I think that asking people what makes a good blog or a great blog post is like asking what makes a good sandwich – you’ll get some similarities within the answers but each will be unique as the person you’re asking.
Let’s consider good writing the bread of the sandwich. It’s what keeps the blog together. Without good writing, you have no readers, and without readers, what’s the point of writing anyway? Blogs are meant to be shared and linked through various articles and pathways. As Michael Morris says, “text becomes functional” within the blog and the more it’s shared, the more meaning it has. Although good writing increases the likelihood for a greater audience and more connections in the blogosphere, the other features that make a good blog tend to be specific for the person who’s blogging. To continue with the sandwich analogy, the meat of the sandwich is where people’s preference comes into play. For me, a good blog has two other main features, a clean design and transparency.
As a reader, a clean design is what initially keeps me on (or off) of the site. White space is key – I don’t want to be overwhelmed by ads or lists of previous articles. Everything is best left in it’s own little box or compartment, and believe it or not, studies have shown that this is not unique to me. The human eye is drawn to the shape of a golden rectangle and content displayed this way is more easily absorbed! A really great example of this clean and minimalist design in a blog that I read is the I Am That Girl blog.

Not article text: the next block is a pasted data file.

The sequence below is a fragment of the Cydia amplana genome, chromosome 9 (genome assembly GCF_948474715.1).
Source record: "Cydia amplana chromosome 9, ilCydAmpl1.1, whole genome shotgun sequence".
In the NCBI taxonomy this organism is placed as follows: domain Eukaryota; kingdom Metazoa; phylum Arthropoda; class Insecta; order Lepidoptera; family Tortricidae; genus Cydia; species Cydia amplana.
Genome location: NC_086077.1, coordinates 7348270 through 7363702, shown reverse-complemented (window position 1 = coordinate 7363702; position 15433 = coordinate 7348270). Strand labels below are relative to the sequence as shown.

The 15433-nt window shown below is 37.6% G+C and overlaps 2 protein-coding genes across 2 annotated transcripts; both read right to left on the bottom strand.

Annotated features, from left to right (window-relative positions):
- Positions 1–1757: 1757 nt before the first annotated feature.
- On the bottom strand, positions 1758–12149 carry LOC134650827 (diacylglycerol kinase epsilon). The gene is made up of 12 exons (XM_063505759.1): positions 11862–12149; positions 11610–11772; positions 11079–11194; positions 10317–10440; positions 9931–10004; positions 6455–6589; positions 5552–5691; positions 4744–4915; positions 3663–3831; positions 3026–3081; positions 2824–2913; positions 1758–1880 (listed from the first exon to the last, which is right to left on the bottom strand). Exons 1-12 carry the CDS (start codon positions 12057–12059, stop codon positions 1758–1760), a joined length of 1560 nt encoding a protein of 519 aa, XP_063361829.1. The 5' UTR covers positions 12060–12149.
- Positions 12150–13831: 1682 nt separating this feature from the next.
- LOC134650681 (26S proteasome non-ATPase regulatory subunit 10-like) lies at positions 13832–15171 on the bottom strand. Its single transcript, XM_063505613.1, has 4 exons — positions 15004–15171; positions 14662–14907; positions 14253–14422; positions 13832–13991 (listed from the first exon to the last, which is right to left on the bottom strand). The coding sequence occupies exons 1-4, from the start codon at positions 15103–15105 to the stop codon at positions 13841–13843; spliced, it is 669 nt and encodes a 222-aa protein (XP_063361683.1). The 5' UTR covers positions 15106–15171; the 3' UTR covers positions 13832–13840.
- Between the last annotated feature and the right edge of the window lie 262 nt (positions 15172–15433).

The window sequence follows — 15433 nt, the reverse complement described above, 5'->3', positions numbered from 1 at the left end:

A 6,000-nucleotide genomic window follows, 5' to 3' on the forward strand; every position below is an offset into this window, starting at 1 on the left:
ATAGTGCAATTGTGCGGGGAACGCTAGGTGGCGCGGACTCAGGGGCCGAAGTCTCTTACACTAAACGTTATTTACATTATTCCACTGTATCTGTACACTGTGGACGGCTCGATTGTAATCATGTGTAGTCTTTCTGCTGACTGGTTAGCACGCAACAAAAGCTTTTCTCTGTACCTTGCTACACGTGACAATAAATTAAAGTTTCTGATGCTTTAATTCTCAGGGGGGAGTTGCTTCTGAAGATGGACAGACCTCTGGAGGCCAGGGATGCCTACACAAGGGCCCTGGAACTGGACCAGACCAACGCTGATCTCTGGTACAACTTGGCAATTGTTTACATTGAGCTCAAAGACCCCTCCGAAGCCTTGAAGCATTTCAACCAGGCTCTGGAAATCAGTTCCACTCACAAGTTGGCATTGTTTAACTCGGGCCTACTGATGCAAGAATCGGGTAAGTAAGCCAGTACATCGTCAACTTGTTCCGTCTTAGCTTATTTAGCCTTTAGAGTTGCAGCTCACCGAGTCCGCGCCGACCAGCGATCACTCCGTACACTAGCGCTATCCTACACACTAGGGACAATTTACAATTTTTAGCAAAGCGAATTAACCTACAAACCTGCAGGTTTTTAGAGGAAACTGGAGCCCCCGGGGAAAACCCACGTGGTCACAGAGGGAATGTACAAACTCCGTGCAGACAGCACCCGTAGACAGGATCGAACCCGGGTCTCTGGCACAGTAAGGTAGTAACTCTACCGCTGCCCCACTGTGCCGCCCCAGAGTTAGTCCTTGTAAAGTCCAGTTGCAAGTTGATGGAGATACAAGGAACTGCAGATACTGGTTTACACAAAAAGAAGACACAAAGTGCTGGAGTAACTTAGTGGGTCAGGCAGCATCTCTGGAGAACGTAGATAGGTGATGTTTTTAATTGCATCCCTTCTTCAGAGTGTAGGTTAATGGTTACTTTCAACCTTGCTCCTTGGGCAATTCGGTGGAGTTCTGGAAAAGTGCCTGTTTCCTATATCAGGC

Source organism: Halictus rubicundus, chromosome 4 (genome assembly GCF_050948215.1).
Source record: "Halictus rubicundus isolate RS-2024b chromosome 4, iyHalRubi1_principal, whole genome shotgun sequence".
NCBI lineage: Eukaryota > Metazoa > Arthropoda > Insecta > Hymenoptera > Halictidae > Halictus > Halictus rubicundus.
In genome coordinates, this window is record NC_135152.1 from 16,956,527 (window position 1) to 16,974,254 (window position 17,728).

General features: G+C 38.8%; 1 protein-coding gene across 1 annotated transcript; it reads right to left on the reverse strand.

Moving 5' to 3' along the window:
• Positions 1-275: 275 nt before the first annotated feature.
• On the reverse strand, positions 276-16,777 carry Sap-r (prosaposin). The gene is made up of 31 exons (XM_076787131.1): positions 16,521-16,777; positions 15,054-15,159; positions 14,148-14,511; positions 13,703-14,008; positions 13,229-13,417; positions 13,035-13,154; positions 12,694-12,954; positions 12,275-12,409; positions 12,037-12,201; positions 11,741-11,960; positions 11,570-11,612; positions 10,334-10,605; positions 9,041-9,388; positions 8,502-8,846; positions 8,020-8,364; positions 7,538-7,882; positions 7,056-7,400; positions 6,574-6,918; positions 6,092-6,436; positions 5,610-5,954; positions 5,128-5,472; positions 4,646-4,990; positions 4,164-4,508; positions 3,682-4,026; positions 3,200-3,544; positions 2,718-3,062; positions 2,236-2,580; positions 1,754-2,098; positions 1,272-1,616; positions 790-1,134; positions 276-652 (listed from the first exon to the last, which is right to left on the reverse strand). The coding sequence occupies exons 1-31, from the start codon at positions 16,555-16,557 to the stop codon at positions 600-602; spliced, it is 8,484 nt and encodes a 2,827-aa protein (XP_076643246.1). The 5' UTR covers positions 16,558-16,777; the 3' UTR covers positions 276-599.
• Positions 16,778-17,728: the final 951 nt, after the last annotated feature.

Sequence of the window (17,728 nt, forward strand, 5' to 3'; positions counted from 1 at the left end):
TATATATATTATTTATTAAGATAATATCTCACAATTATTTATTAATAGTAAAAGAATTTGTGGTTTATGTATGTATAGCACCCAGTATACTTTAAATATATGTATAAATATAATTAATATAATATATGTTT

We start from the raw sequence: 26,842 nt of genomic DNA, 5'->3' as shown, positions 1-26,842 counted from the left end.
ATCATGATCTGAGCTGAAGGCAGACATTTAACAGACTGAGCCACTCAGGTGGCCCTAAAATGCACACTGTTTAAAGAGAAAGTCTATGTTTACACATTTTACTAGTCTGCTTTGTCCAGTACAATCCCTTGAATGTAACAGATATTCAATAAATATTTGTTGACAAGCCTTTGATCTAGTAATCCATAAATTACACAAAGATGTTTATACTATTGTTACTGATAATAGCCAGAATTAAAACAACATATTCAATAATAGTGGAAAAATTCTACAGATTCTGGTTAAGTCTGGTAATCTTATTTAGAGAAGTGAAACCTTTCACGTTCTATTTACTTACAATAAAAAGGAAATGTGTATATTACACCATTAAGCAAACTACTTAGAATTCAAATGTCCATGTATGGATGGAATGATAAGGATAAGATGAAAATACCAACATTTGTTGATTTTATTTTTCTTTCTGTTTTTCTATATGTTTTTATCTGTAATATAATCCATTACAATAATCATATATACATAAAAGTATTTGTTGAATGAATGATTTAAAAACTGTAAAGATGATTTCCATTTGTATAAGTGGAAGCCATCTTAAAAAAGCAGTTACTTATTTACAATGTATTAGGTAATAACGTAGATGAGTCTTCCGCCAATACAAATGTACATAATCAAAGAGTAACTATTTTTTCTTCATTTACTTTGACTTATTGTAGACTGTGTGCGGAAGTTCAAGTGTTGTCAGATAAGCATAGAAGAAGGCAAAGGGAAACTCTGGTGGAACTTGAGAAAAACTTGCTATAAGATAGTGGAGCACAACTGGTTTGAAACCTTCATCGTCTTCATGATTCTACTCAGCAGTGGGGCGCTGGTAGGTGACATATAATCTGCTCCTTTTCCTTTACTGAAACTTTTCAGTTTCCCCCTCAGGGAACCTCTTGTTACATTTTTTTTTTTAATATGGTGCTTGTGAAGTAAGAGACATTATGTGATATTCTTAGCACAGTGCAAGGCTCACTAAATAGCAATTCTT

Both myself and Brain Carroll, author of Writing for Digital Media believe that transparency – that is sources clearly linked or cited as well as having labels when needed, is key to running a successful blog. Carroll says it best, when he says, “Post deliberately.” To have a good blog, the author must only post what he or she knows to be true and then link back to where that author found the resource, therefore adding another link to the network and hopefully increasing future shares. Second, a good blog has an author who has provided enough information for the reader to create a clear identity of who the author is.
Some of my favorite blogs feature authors with distinct consistent voices and content and I’m able to create an identity for them based on the information and interests they share along with any photos posted on their page. Because blogs are usually a one-person narrative, it’s important for me to feel like I understand the person behind the content. So, to conclude, like a good sandwich, a blog has a myriad of components; the foundation of a great blog is good writing, but from there, it really launches into personal preference and style. For me, the perfect blog is a mix of good writing, transparency, and simplistic design all wrapped up into one platform.